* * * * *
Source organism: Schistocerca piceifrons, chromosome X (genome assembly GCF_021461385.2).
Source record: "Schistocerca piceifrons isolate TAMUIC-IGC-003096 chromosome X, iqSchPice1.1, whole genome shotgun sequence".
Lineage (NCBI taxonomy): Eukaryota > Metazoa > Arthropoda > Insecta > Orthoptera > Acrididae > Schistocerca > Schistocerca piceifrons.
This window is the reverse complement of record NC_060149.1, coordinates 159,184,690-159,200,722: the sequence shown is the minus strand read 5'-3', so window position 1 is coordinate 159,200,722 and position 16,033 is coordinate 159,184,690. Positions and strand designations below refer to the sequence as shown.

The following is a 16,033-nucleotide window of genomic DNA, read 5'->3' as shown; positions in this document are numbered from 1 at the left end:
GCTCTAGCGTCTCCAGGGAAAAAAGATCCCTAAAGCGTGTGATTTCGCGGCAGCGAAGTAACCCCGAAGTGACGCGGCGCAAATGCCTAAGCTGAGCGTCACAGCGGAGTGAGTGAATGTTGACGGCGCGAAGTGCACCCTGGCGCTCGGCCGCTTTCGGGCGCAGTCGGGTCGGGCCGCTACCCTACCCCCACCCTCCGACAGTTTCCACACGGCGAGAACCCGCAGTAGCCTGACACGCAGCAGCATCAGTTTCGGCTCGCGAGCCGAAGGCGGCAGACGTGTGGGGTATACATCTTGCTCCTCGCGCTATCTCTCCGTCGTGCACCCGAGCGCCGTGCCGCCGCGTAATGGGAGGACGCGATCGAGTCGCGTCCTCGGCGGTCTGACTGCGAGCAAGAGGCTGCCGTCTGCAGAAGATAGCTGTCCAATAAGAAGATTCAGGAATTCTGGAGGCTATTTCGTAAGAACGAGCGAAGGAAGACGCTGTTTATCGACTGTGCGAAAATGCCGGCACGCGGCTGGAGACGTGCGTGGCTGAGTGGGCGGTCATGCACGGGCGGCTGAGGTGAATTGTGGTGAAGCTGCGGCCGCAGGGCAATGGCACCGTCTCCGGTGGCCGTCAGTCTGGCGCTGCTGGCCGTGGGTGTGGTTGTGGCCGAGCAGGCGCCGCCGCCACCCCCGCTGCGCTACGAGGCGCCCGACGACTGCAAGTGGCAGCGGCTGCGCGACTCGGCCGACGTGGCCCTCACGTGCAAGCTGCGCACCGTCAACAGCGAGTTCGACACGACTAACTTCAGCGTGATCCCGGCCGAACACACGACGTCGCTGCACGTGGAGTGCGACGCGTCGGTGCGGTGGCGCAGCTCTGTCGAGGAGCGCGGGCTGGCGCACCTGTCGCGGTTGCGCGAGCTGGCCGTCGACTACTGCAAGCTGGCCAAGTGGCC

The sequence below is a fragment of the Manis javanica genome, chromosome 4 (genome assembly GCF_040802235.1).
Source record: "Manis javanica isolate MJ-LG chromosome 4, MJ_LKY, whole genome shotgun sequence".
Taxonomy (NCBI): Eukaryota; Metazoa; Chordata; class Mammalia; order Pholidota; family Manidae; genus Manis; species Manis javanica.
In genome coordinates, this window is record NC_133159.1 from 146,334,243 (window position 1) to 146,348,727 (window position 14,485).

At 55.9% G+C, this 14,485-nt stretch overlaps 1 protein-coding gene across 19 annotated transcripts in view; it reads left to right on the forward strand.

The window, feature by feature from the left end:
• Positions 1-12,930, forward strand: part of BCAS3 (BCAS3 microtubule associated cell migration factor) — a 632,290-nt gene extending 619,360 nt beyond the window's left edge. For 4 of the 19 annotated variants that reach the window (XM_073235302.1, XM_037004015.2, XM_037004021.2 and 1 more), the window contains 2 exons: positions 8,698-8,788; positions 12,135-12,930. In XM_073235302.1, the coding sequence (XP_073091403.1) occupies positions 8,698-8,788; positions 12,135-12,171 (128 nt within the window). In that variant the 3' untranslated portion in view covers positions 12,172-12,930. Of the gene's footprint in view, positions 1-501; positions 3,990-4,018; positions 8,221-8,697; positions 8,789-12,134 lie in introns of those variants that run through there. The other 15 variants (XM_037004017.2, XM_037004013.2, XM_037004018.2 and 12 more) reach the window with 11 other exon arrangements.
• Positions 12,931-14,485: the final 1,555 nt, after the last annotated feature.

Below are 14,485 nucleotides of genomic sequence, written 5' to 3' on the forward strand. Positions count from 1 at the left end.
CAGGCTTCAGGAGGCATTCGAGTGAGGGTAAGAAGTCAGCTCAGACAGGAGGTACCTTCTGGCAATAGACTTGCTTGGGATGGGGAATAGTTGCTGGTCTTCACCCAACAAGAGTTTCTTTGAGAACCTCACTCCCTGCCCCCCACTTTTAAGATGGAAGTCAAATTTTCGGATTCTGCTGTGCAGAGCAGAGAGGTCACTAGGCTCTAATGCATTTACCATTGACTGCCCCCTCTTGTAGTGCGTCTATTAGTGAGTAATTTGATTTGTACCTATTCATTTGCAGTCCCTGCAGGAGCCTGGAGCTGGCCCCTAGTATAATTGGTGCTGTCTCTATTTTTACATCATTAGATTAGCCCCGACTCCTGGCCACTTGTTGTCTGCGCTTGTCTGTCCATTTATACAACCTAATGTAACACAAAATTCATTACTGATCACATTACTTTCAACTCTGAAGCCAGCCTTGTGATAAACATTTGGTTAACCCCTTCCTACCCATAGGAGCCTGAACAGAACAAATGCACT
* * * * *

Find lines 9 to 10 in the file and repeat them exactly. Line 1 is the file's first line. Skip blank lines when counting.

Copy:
Taxonomy (NCBI): Eukaryota; Metazoa; Chordata; class Mammalia; order Pholidota; family Manidae; genus Manis; species Manis javanica.
In genome coordinates, this window is record NC_133159.1 from 146,334,243 (window position 1) to 146,348,727 (window position 14,485).